David Seymour and Chlöe Swarbrick have faced off this morning on New Zealand's housing crisis, with Seymour suggesting that implementing a capital gains tax is like "trying to end a famine by taxing food".
The pair appeared on TVNZ1's Breakfast panel, talking through their respective views on how New Zealand can address the most un-affordable house prices in decades.
Seymour said he doesn't believe a tax on house sale profits would solve anything, and said more work should be done to improve the process for developers to get more houses built.
"The practical reality is the Government, through the Resource Management Act and council plans, controls the supply of land. The Government has a near monopoly on the provision of infrastructure, and the Government sets the rules for how you can get building consents.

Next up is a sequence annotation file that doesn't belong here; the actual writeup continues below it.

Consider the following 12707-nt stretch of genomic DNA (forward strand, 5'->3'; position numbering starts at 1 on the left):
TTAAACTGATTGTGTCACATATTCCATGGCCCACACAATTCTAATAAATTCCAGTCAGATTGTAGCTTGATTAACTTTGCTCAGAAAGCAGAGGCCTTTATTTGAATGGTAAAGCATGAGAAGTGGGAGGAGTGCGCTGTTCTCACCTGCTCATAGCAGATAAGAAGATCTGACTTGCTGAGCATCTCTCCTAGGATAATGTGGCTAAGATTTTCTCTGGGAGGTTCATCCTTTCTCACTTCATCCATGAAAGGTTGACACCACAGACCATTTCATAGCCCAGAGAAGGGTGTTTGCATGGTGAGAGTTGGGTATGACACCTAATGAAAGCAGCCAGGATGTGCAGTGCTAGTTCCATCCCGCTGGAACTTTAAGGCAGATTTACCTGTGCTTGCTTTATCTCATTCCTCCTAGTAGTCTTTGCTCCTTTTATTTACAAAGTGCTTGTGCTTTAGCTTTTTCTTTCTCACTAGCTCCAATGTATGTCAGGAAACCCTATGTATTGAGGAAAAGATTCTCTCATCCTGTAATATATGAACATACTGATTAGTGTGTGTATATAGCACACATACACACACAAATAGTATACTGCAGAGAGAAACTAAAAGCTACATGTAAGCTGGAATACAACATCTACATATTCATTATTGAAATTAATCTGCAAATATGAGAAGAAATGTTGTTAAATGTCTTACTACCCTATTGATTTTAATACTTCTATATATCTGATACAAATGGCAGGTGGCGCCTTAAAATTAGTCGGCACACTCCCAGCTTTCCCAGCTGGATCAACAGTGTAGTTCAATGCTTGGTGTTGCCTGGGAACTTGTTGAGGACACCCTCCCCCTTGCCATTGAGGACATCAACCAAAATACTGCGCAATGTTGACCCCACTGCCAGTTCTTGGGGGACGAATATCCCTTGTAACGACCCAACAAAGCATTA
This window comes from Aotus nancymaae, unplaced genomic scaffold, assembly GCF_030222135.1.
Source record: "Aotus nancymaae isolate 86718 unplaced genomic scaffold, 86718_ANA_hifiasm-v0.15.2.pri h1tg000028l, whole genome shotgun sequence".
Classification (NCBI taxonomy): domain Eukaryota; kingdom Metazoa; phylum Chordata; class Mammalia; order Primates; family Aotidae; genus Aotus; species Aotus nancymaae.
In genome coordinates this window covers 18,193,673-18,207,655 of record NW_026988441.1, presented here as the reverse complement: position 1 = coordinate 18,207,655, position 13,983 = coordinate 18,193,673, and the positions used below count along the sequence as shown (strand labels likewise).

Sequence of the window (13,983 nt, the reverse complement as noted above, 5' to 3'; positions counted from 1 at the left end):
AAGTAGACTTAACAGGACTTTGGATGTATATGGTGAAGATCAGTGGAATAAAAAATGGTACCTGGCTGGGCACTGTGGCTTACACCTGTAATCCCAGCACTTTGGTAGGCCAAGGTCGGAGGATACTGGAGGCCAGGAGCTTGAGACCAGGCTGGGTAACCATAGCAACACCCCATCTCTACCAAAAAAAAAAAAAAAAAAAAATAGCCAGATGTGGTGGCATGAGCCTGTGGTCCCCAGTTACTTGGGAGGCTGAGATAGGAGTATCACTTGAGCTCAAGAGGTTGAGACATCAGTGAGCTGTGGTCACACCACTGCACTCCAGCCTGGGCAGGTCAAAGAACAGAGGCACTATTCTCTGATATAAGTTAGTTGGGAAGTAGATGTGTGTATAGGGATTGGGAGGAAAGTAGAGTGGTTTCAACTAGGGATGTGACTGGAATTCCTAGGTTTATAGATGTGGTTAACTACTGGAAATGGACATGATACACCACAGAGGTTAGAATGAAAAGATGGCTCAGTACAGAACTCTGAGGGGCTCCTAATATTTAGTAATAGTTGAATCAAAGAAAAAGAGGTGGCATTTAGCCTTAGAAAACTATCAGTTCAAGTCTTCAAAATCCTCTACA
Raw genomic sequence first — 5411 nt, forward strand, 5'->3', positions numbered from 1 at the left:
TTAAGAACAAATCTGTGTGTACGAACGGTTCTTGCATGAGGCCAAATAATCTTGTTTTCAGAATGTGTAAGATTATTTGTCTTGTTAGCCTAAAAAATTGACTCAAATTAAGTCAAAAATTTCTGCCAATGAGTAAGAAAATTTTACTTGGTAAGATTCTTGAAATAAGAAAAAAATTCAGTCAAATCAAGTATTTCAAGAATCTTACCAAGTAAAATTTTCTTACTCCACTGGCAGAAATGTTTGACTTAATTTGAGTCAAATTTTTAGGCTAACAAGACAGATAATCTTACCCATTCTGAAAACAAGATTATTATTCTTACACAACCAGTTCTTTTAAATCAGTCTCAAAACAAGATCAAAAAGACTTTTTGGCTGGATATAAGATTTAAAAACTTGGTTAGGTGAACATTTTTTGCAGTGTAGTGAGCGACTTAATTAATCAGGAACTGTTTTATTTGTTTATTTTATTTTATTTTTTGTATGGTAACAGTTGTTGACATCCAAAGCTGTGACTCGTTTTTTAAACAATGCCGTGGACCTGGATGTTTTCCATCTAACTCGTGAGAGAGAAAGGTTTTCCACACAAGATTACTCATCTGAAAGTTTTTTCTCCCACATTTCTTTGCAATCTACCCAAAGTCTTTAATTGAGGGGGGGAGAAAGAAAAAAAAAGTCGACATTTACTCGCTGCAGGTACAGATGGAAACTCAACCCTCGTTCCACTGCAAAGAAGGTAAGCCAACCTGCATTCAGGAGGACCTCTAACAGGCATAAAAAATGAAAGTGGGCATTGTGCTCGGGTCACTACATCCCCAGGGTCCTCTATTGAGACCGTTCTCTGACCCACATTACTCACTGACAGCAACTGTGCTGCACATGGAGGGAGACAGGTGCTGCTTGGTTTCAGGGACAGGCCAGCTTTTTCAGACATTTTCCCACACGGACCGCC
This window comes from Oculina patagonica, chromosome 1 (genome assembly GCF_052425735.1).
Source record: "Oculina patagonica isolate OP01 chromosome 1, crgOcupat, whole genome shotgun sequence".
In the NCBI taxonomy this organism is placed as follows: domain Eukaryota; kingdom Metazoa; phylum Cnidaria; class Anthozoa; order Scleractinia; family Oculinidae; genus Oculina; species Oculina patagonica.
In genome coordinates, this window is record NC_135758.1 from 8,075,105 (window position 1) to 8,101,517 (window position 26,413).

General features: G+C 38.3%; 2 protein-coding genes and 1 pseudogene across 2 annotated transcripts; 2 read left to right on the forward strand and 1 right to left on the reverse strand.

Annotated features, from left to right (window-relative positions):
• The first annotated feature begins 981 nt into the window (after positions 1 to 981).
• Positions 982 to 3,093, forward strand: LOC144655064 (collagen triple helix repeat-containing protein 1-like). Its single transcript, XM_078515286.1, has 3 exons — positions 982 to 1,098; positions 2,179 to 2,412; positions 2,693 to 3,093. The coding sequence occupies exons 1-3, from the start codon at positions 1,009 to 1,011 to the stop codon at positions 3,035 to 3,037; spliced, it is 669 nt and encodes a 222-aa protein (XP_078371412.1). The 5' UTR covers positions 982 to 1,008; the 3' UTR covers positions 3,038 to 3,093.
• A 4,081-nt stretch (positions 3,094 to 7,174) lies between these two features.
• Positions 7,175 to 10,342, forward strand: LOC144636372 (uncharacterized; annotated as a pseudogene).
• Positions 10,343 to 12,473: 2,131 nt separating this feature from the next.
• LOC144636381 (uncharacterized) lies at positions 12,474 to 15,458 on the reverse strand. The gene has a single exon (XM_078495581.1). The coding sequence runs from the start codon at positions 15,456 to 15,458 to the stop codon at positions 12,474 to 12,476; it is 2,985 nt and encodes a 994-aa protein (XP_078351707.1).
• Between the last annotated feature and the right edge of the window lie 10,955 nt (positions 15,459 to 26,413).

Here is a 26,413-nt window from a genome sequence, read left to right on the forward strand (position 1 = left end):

"We have to make it easier to build homes in this country — right now it's too hard and it's too expensive."
Swarbrick said she recognised the need to refine the system into an easy process for builders, but also said the revenue from a capital gains tax could be used to help fund such changes.
"In the 1980s we just did not get it right enough. What you see is that we have the most expensive housing in this country since the 1960s, and simply leaving that up to the so called free market is not going to do all too much to solve this problem. We've left it to that for so long," Swarbrick said.
Watch the full interview in the video above.